Reclinomonas cells appear as sessile, loricate trophic cells, naked free-swimming zoospores, and cysts.

Uninucleate trophic cells are roughly comma shaped and about 15 micrometers long. They appear to recline on their dorsal (back) surface (hence the name Reclinomonas) in a colorless stalked lorica. The lorica envelops most of the cell, although only the stalk ("stipe") normally is visible under the microscope. Two flagella emerge from the anterior end of the cell. The anterior flagellum is free, whereas the posterior flagellum normally remains in a groove formed by a cytoplasmic vane on the right ventral side of the cell. A cytoplasmic spur ("epipodium") typically is found on the left ventral side of the cell. Bacteria are captured in the ventral groove and are digested in food vacuoles.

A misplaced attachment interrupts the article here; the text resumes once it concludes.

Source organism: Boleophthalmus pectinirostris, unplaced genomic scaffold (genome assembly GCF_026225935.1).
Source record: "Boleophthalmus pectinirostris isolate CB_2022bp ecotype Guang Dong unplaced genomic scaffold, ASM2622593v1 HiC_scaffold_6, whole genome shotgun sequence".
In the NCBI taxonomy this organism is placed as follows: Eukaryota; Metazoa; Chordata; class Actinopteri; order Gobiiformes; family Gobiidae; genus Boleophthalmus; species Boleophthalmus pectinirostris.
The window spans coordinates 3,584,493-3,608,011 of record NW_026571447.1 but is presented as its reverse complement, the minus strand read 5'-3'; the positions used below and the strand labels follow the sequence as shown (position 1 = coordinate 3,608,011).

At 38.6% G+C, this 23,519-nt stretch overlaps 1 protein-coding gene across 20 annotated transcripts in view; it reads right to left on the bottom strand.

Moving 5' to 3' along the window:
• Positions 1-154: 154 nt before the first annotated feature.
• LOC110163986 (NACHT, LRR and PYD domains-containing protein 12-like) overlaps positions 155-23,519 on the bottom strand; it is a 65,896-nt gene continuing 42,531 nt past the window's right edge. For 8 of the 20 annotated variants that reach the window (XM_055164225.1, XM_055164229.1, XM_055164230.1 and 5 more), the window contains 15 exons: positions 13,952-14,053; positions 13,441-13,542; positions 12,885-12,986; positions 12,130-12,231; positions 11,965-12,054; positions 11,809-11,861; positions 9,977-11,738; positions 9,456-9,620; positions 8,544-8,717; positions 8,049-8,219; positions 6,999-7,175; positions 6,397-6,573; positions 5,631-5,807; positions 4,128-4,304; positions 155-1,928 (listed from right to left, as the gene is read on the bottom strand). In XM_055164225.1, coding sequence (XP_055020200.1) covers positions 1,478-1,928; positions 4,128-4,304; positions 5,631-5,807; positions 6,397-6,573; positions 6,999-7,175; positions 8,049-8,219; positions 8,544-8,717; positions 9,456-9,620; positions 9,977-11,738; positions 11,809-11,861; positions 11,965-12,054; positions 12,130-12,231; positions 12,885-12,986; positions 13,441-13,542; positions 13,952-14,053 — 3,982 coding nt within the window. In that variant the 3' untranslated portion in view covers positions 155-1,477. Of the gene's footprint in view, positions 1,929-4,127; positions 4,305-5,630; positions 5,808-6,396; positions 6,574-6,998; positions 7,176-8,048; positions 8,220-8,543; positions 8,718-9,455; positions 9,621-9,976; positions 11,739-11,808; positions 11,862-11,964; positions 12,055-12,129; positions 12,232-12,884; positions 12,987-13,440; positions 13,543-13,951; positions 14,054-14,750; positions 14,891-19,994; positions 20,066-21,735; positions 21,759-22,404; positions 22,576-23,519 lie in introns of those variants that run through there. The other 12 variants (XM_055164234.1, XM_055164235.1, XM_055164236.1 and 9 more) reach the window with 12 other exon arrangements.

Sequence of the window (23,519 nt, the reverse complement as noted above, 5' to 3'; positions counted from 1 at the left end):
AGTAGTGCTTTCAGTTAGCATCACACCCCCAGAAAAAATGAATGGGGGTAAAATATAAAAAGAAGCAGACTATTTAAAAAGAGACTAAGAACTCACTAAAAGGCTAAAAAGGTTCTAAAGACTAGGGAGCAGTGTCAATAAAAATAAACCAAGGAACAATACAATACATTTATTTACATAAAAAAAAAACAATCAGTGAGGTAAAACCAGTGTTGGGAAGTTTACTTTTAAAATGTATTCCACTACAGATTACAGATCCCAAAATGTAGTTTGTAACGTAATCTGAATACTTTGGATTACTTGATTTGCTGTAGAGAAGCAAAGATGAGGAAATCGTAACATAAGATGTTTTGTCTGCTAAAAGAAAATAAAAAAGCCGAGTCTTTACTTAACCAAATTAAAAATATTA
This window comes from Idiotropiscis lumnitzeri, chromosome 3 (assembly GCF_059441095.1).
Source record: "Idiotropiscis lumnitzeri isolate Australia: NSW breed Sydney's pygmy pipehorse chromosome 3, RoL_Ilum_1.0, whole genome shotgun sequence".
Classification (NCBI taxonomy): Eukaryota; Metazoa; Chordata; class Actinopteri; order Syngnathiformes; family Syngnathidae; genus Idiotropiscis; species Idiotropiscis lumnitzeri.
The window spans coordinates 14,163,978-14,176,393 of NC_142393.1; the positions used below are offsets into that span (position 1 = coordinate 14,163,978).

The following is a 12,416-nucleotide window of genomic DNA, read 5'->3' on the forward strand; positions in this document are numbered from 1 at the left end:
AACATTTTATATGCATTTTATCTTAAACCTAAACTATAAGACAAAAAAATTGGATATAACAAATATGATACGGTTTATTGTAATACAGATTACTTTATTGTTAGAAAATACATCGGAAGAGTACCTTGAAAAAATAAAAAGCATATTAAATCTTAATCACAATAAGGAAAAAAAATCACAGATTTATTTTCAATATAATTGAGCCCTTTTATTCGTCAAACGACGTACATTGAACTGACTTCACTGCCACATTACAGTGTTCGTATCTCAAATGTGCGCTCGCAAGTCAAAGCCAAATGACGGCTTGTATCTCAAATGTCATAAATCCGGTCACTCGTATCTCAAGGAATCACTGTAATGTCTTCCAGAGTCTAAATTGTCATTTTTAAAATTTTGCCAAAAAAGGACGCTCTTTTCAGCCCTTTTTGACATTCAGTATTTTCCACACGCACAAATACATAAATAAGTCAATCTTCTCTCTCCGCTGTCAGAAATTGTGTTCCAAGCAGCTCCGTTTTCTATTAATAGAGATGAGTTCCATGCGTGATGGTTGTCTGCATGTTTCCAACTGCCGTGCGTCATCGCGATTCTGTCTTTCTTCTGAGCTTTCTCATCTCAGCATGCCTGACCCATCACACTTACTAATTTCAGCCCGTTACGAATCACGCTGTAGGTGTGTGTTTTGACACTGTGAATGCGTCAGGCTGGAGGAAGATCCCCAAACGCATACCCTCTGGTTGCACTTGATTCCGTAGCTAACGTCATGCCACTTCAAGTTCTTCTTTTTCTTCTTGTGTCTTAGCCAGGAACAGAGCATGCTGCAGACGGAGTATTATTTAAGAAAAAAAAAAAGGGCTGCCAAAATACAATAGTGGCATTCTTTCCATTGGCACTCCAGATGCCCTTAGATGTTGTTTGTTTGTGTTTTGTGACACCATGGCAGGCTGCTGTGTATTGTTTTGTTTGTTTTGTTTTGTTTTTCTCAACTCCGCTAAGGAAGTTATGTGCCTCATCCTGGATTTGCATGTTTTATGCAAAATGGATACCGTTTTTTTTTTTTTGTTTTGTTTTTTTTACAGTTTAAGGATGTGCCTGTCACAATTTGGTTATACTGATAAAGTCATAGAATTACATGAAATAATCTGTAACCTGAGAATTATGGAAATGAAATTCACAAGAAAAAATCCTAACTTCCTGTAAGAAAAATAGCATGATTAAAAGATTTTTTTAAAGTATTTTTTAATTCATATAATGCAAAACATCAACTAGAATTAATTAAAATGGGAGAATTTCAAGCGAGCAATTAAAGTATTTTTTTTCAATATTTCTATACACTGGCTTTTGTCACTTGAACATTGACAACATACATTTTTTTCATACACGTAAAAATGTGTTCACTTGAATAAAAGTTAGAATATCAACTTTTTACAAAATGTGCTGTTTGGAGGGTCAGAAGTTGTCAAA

Zoospores are similar to the sessile cells but are naked, tend to be sausage-shaped rather than comma-shaped, lack an epipodium and possess a large posterior vacuole that contains the lorica scales.

Cysts are formed from single cells, and typically reside in the parent lorica. They have a clear, thick wall, with a button (escape aperture?) at the top of the cyst (ventral surface of the former trophic cell).

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